This relief in the British Museum may—or may not—show the Hanging Gardens.
It is known as The Garden of Sennacherib and it comes from Sennacherib's palace in Kuyunjik (Nineveh). If you compare it with the later descriptions of Babylon's Hanging Gardens, you will find some tantalizing similarities.
The illustration above comes from another site. The image is somewhat unclear because the relief was always shallow and is now very worn. However, it is described in detail on yet another site, and I have pasted that description below. As the author obliquely suggests, the existence of this relief may undermine the popular attribution of the Hanging Gardens to Nebuchadnezzar.
Babel, Babylon (2), Literature, note 27:
[If the smaller, northern palace [see Koldewey's excavations] has been correctly identified by archaeologists, then it would be] the palace shown in the Assyrian saloon at the British Museum — a building apparently protected by three walls, and adorned with columns resting on the backs of lions in an attitude of walking. On the adjoining slab is a representation of a small building — also with columns—on a hill. A figure of a king sculptured on a stele is seen on the left, with an altar in front of it, showing that divine honors were paid to him. The hill is thickly wooded with trees which may be olives, poplars, etc., and on the right is a series of arches on which other trees are planted. Irrigation channels stretch in a long stream to the left and in shorter streams to the right. As this belongs to the time of Ashur-bani-apli, about 650 BC, and refers to that king’s operations against his brother Samas-sum-ukin, the king of Babylon, it is clear that something similar to the Hanging Gardens existed before the time of Nebuchadrezzar, and therefore, if it was his queen who had them made, before the time of their reputed founder. This would be the point first reached by the Assyrian army when advancing to the attack. Such a park as is represented here with its hills and streams, and thickly planted trees, must have made the palace in the vicinity the pleasantest, in all probability, in all Babylonia, and excited the admiration of every one who visited the sights of the city.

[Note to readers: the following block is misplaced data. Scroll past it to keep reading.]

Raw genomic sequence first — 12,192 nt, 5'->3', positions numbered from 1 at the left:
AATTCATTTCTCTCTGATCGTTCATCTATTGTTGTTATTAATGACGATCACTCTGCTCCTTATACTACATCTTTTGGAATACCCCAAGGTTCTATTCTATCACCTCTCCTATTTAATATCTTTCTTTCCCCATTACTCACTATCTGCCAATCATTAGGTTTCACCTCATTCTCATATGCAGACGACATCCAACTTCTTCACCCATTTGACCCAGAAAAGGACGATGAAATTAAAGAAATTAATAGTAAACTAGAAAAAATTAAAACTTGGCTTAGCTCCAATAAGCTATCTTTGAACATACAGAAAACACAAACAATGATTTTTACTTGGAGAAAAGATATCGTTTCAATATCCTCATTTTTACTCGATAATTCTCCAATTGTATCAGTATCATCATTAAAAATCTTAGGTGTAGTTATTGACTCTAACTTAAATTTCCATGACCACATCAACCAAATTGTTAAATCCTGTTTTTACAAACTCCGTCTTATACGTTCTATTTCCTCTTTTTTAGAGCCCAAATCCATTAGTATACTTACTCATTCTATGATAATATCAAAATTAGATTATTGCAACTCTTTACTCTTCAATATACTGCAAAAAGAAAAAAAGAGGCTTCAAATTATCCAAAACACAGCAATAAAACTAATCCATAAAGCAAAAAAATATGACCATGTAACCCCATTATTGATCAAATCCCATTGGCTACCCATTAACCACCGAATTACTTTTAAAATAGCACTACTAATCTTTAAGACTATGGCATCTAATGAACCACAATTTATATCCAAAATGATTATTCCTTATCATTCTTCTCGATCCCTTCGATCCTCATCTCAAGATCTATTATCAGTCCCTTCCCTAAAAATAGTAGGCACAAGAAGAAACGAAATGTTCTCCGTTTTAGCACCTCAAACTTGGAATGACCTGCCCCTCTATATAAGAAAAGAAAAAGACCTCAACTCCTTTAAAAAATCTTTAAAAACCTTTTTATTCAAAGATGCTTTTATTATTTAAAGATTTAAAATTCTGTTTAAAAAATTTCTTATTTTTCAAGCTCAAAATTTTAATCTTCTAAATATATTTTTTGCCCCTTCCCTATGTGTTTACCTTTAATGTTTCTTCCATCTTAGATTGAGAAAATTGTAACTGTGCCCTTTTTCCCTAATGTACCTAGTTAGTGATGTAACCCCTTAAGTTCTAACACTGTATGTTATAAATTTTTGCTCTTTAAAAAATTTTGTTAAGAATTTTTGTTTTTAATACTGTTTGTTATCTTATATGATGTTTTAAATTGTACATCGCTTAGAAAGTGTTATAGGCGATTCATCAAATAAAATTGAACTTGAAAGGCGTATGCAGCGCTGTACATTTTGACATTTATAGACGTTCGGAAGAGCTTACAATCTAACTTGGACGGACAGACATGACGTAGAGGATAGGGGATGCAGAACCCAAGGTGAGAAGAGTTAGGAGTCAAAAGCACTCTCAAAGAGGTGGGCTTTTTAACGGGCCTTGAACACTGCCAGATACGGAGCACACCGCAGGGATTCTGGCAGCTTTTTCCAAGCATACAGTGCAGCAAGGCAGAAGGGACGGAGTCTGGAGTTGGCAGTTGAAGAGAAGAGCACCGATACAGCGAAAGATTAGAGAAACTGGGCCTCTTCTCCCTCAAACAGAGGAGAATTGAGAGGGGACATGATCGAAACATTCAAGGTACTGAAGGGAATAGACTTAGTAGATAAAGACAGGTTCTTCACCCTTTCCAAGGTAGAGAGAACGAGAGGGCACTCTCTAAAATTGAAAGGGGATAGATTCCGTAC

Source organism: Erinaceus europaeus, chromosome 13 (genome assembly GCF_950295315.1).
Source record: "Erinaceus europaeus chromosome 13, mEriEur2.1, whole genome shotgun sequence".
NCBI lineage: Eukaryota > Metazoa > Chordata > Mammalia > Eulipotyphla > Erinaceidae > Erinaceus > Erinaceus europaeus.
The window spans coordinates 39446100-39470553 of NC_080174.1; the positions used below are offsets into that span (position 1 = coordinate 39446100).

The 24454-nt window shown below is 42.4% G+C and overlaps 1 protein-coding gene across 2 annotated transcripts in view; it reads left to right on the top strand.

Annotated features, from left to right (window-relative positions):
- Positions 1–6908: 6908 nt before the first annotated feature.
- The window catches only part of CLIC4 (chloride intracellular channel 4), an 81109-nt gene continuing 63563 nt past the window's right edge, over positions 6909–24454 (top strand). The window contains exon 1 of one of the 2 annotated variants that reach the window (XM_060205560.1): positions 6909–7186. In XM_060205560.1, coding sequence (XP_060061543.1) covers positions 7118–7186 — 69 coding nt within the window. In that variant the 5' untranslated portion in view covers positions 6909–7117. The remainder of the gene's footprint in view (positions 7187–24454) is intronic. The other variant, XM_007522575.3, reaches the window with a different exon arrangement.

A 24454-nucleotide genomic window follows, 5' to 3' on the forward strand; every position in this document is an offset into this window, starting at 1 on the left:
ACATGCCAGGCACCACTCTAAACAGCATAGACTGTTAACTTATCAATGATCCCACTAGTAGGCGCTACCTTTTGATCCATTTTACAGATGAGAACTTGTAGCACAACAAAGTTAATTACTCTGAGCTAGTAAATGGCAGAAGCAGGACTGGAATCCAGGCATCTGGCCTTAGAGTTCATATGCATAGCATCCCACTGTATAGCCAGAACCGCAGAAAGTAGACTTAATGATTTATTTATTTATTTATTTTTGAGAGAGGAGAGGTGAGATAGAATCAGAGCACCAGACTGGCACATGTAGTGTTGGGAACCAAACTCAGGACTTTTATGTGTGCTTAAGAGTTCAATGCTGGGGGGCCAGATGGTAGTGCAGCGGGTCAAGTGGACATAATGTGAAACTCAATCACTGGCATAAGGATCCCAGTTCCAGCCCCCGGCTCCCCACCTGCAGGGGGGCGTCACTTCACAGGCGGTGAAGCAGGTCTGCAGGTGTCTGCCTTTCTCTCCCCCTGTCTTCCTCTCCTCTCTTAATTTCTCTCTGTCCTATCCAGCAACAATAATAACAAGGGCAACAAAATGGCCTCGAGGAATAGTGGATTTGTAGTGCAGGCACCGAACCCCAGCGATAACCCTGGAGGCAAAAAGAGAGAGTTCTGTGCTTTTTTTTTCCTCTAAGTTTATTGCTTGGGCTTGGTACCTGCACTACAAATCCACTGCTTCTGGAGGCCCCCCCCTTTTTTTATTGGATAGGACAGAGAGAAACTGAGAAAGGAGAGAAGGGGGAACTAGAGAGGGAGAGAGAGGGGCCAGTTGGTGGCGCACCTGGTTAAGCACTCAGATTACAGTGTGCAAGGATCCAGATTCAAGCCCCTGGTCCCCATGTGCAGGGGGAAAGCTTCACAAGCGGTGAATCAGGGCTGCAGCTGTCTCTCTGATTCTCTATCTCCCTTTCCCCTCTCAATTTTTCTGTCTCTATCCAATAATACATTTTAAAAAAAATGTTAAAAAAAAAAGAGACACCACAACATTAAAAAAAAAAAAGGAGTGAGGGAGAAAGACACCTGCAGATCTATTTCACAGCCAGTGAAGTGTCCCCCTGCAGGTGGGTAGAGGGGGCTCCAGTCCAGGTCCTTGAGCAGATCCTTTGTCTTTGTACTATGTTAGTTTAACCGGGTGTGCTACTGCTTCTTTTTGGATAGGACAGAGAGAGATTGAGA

An even stronger claim is made in the most recent addition to the Garden Visit site, which cites a printed article by Stephanie Dalley, who suggests that the tablet shows the actual Hanging Gardens of Babylon, and that these were in Nineveh, not Babylon. This author's claim is so radical that (if valid) it would change the whole focus of research on the gardens. The article should therefore be sought out and read.
Why not also compare the relief with the description by Philo?